“As I think back to Hanz and Andy’s rise to national class, it comes from an inclusive mentoring atmosphere that the shop and club were central to,” Alan says. “We presented possibilities that simply would not be there in an outback like Fargo. Our closest competition was Winnipeg or Minneapolis — full day trips out of the realm of possibilities for budding juniors. We had to build and run our own system.
“My parents supplied the ‘wheels’ in so many ways to make it possible for young talent to develop.”
That’s exactly how Hampsten remembers it.
“Their parents were the Dakota Territories,” Hampsten says of the Scholz family. “One (parent) would be District Rep, both be judges at the races, and they’d be giving out food, feeding everyone. It was the whole Scholz family.”
With his strong foundation, Hampsten took what he learned in North Dakota and built on it.
“I went to England in the summer of ’77 when I was 15,” Hampsten says. “That changed everything.”
To hone his skills, Hampsten spent his summers racing in Wisconsin, living in Madison. But each year he would come back to race his district championship. And face his Dakota rival, Hanz Scholz.
“I remember one championship, traveling from Wisconsin — must have been my second year as a junior,” Hampsten says. “I came to the Junior Boys race, and it was only Hanz and myself. We had 80 miles to do, 5 laps.
“I remember when we got our feed bags, we decided to sit down and eat sandwiches. It was a little bit of a hilly course. I attacked a bit at the end. Hanz was really good. We came down to a sprint — doing track stands for the last mile.
“He jumped early. I came past him with 150 meters to go, but he fooled me. He came back around, and we had a photo finish before there were cameras. It was too close to call.”
Too good to forget.
“Yes, I remember that race,” Hanz says. “It was the world’s longest matched sprint. I remember how strong he was and how determined I was that he wouldn’t drop me. I wasn’t strong enough to lead at a very fast pace, and he wasn’t strong enough to ride away — 35 miles of hell and we could have just ridden up the road a quarter mile and sprinted in. The result would have looked exactly the same.”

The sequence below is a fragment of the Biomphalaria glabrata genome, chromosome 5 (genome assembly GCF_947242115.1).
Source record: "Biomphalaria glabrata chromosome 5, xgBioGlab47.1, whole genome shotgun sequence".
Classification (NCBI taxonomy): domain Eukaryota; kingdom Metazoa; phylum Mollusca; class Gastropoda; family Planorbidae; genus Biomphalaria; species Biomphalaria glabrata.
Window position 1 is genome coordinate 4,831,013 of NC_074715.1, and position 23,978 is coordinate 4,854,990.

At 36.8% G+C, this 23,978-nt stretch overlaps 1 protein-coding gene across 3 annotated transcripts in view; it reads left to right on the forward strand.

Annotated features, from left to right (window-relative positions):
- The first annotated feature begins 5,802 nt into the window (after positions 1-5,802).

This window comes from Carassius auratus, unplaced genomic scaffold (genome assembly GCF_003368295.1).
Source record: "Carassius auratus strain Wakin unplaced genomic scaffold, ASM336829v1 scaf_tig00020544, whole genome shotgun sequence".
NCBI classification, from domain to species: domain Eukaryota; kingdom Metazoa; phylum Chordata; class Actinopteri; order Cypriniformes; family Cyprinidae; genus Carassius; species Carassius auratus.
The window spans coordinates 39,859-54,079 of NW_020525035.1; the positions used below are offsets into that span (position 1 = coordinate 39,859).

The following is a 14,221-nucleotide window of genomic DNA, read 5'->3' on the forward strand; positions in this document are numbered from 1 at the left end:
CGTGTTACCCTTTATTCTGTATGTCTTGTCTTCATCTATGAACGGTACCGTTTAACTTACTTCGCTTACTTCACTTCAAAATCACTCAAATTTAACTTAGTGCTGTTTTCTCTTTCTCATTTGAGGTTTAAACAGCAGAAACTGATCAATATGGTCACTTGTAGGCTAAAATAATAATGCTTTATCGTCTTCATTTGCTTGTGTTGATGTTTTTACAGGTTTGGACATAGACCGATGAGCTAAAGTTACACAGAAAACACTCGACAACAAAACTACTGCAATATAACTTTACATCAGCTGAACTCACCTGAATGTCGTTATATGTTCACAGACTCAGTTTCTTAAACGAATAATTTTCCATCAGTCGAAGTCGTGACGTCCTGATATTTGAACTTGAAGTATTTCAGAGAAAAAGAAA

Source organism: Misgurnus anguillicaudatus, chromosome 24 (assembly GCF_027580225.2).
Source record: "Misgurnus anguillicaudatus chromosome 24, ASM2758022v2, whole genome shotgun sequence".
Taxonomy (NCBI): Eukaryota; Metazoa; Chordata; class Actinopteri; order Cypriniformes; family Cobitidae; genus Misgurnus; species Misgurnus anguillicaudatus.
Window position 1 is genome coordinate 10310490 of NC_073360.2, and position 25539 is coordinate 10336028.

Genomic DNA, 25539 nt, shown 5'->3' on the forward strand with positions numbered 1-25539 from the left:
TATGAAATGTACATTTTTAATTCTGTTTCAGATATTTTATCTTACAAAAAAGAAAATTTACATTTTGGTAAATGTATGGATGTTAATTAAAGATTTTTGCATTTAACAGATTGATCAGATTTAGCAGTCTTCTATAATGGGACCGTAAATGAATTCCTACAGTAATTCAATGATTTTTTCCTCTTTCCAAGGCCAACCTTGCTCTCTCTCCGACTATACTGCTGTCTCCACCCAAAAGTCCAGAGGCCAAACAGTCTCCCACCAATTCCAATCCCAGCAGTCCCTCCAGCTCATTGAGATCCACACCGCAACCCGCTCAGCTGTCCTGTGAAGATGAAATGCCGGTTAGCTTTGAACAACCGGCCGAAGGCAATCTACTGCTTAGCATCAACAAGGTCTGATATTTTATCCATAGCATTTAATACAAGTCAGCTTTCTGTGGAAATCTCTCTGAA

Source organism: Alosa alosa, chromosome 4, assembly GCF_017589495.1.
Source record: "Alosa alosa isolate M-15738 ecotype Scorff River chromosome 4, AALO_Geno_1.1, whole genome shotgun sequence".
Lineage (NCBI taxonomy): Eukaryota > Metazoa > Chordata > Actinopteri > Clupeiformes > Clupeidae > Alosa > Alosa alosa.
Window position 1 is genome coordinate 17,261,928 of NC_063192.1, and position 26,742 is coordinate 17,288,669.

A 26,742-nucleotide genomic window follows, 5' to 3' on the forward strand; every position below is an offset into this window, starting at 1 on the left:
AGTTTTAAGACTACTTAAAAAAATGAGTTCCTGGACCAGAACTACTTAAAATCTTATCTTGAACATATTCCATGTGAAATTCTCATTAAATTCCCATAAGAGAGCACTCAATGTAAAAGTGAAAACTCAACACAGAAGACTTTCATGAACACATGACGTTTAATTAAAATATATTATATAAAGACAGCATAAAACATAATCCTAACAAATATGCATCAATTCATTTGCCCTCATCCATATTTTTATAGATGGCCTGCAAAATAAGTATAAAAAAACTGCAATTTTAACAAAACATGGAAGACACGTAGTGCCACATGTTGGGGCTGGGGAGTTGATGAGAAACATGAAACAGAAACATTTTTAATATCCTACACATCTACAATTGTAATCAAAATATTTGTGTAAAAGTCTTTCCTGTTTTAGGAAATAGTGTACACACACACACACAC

As it was, the result looked to be a dead heat. Normally, it would be up to the judges to pick a winner.
“His Mom and Dad were judges,” Hampsten says, with a chuckle. “They talked it over a little, and then came over and asked, ‘Between you guys, who do you think got it?’
“I thought I held him off. But Hanz threw his bike better. They asked us to talk about it. We both thought we won it. Then Hanz said, ‘I’m not going to go to the National Championships anyways, you’ll go. So we’ll say you won.’
“It was really a fun time.”
It was where the heart and soul of Bike Friday was forged. Where love of cycling ran deep.
“I remember one year riding from Grand Forks to Fargo for a race,” Hampsten says. “No one I knew had a car. We drove with people from Sioux Falls, driving through the night. Then I rolled a tire in a race, and drove all the way back. But the center of all the hubbub, was the Scholzes.”
And Alan’s Nomad Shop, which specialized in bicycles and cross country skiing.
“We only had six months to ride our bikes,” Hampsten says. “We had long winters to think about where to ride and to tinker with bikes.”
That tinkering became the fertile ground from which Bike Friday was born.
Today, Hampsten splits his time living in Boulder, Colorado, and Tuscany. He and his brother Steve own Hampsten Cycles in Seattle.
“Everything is great,” Hampsten says. “Everything is fun. Hampsten Cycles is doing well in Seattle with Steve. We’re selling Olive Oil. Business is keeping us busy. But we’re still having fun and riding our bikes.”
So are the Scholzes.
CHECK OUT ALAN’S SUPER PRO.